As Boehler takes charge at the center, he should bring the same flexibility and urgency to CMMI that he surely brought as a founder of Landmark Health. He’d be well-advised to begin with a listening tour of current and former provider participants in the pilot programs his center administers, and to take note of their observations on CMMI as a business partner.

3. The next era of CMMI will be vital—moving faster to ensure Medicare sustainability

 Creating CMMI, carving it out from the rest of the Medicare bureaucracy, and providing it with the authority to drive innovation into policy was one of the wisest things the authors of the ACA did. Beyond providing a platform for meaningful experimentation with payment reforms, the existence of CMMI marked a subtle but critical step toward a necessary evolution of the broader Medicare and Medicaid programs.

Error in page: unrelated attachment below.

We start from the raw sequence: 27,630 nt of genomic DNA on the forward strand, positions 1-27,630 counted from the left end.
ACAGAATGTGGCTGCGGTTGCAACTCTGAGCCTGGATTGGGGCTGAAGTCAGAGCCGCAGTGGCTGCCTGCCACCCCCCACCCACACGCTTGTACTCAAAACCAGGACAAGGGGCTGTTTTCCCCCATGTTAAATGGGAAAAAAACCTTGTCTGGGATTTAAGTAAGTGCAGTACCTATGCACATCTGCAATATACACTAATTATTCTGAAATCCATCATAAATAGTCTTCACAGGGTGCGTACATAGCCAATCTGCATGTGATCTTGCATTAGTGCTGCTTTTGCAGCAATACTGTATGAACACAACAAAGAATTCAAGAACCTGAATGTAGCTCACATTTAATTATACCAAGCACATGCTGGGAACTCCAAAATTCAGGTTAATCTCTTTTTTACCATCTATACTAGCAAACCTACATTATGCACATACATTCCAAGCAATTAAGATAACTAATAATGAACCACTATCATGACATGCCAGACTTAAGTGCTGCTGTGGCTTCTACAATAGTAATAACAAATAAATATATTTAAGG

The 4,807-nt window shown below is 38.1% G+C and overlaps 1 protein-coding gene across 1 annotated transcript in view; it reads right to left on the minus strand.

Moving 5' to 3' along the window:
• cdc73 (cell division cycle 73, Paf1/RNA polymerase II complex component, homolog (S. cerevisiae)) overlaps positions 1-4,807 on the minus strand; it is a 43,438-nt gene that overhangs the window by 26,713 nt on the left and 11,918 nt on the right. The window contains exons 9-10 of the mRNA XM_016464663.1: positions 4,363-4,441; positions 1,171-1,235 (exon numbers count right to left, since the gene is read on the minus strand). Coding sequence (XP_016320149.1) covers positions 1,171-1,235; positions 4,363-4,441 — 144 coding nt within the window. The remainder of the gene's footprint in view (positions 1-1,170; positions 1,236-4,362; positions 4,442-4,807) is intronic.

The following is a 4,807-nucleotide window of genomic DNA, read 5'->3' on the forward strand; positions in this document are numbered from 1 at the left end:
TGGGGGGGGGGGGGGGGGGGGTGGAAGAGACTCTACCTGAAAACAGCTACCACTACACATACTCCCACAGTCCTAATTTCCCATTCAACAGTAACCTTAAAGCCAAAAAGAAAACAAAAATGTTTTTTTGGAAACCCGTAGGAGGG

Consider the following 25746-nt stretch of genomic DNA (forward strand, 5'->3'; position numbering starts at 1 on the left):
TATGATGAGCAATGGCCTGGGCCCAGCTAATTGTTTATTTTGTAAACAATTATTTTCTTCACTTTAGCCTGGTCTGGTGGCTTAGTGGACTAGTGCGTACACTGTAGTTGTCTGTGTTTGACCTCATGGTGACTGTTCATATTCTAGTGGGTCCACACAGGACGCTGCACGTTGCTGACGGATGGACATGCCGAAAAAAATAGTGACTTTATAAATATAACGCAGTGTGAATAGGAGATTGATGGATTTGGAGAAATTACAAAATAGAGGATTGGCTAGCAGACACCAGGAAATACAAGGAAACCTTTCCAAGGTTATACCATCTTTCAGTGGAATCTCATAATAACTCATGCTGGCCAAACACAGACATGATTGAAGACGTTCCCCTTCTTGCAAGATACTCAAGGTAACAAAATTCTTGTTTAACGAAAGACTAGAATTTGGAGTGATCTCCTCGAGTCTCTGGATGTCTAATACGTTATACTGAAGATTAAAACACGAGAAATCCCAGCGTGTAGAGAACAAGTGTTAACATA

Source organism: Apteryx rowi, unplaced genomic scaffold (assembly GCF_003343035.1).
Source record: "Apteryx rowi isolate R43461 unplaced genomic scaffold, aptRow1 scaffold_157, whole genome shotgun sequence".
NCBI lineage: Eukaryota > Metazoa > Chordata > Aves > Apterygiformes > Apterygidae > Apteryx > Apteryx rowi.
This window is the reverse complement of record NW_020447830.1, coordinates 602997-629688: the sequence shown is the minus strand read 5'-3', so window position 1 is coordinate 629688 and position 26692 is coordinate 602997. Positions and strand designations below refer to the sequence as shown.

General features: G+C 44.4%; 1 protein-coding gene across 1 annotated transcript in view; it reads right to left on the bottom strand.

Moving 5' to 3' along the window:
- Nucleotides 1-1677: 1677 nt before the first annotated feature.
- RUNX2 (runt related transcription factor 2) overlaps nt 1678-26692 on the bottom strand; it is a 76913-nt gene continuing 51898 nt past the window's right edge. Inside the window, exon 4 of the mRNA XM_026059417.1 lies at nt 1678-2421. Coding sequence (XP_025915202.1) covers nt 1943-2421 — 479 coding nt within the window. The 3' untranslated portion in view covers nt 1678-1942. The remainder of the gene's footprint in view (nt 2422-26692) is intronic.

In its first iteration CMMI has been a testing ground for payment reform models that tried to accommodate providers of all sizes and design. We are still a long way from understanding exactly which payment models are most effective in reducing costs and most sustainable for providers. But as 80M Baby Boomers spend their next twenty-five years on the Medicare rolls, the program will need to be more than just a passive, everyone-gets-their-perfect-model testing ground.

CMMI will have to assess, promote and implement the models that work—and seek to “fail fast” with those that don’t. It will need to be a real steward of our Federal spending, ensuring that incentives, metrics, and policies all align to make healthcare a sustainable endeavor for our nation. For that to happen, we need continuous, targeted, effective innovation in Medicare and Medicaid—precisely the charge of CMMI.

(This post was co-authored with Lisa Bielamowicz, MD.)